Then there was Urban Meyer, who largely flanked Bush all evening long on and off the set. The former Ohio State head coach has settled in comfortably into his role on FOX's pregame show but many at the stadium are hoping that is only a temporary stop for the real reason he came to Los Angeles — to coach the Trojans in 2020.

Whether that winds up being the case remains to be seen in one of the bigger storylines in the sport but Friday served as a reminder that no matter what some USC fans might want to happen, the upcoming path for the program is bound to throw out a few moves just like the ones Bush used to make on the field.

After all it would have been totally understandable had the Trojans folded when starting quarterback Kedon Slovis was knocked out of the game on the first series against one of the Pac-12's best defenses. It would have been expected, even, had the team ranked in the top 10 simply brushed aside the one who had let another game slip away in the second half last week to an inferior opponent.

Yet that wasn't what transpired at all. Rather fittingly, the team who makes it a point to remind you their motto is "Fight On" did, well, just that as USC stunned the Utes 30-23 behind the unheralded third-string quarterback Matt Fink. It is cliche around town to say that such a story would have been tossed out of the boardrooms that make up Hollywood had it been pitched but for one night at least there was a very real Friday Night Lights storyline that was almost too good to be true.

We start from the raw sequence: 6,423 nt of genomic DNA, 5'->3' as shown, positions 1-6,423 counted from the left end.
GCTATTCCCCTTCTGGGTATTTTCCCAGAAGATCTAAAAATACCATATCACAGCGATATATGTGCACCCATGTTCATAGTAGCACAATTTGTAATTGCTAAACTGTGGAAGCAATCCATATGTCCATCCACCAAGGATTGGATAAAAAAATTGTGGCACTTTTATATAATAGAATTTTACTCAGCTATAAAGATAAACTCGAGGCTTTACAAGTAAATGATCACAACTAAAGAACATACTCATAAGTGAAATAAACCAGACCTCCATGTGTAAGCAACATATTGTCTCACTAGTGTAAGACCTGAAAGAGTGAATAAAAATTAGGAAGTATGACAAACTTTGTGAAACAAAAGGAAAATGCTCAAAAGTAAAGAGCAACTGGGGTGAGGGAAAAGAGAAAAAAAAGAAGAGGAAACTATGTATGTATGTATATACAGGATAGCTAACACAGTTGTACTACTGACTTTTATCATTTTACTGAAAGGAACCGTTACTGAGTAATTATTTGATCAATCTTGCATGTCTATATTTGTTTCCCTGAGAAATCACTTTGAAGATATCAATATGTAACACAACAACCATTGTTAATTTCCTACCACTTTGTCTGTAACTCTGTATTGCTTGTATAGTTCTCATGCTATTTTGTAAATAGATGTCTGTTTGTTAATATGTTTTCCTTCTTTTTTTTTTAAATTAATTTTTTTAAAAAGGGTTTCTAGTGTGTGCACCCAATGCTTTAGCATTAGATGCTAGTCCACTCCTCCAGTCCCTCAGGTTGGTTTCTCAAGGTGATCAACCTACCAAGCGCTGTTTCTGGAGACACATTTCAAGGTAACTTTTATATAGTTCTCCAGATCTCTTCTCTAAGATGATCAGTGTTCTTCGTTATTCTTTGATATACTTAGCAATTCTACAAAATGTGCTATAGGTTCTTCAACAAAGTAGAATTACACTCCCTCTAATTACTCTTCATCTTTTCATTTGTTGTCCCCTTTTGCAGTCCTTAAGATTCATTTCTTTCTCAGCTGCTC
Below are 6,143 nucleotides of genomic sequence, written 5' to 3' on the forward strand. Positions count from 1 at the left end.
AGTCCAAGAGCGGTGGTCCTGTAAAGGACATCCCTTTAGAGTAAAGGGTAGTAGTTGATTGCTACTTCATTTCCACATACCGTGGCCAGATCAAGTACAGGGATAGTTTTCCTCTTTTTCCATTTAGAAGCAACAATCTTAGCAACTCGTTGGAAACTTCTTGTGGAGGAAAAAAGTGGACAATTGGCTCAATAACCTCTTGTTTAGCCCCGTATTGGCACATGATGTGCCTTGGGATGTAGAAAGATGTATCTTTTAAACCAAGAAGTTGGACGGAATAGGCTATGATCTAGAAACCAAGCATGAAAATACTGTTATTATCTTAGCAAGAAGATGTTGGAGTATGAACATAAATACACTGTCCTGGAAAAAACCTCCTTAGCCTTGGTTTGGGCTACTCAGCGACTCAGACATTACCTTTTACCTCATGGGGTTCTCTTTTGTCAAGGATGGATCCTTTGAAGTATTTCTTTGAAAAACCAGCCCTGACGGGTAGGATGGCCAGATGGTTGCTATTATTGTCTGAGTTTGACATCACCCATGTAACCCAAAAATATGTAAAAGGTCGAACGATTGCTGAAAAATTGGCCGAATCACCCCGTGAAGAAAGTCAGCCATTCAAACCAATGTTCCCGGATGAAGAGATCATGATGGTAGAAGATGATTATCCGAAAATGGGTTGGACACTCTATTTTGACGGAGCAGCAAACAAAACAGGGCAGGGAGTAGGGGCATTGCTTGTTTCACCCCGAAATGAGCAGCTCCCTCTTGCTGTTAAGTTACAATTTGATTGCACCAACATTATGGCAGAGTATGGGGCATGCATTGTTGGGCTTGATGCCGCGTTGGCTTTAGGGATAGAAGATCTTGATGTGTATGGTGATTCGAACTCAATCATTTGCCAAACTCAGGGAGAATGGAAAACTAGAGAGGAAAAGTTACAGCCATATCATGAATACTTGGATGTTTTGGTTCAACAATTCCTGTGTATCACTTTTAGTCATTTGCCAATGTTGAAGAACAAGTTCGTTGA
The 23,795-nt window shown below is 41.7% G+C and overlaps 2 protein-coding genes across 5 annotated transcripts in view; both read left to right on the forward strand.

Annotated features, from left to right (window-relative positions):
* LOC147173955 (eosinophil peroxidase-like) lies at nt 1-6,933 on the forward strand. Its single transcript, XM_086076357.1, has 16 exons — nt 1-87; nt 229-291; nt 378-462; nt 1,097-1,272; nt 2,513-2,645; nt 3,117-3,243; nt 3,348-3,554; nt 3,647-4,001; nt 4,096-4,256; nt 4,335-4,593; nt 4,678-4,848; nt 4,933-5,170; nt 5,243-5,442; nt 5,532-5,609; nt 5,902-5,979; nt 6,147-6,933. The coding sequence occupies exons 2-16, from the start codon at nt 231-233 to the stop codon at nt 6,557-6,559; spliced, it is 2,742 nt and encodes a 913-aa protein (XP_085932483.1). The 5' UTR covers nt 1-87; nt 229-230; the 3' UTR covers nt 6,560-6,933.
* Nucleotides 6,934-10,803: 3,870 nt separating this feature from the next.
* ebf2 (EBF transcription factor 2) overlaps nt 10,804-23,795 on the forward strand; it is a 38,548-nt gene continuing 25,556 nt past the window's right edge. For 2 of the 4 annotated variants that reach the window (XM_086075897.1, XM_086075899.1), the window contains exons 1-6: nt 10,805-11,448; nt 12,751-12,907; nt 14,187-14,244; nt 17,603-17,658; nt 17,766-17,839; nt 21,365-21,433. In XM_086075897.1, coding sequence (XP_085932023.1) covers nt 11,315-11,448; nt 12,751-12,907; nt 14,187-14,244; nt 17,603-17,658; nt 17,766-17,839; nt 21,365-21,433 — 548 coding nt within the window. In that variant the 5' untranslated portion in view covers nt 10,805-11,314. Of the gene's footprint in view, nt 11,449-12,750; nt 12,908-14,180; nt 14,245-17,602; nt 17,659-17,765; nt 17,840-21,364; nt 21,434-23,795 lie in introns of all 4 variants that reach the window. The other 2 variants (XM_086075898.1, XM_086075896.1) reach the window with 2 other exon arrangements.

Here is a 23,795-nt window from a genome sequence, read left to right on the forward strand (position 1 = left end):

"This is a mentally tough bunch," embattled head coach Clay Helton said afterward. "I know some folks have made fun of me for 'So what, now what?' But that's our motto. Stuff is bad sometimes but it is, so what are you going to do? Are you going to make an excuse or are you going to find a way to get the job done?"

Fink, who nearly transferred to Illinois in the offseason, certainly did. Looking nothing like a career backup with little game action under his belt, the junior could not have been more of somebody who lived by the YOLO code in throwing for 351 yards and three touchdowns (and one truly awful pick). Michael Pittman Jr. hauled in most of those for an FBS high this season of 232 yards and a score in the game as USC overcame just about everything thrown their way by a Utah squad that never smelled blood in the water like they should have with control of the South on the line.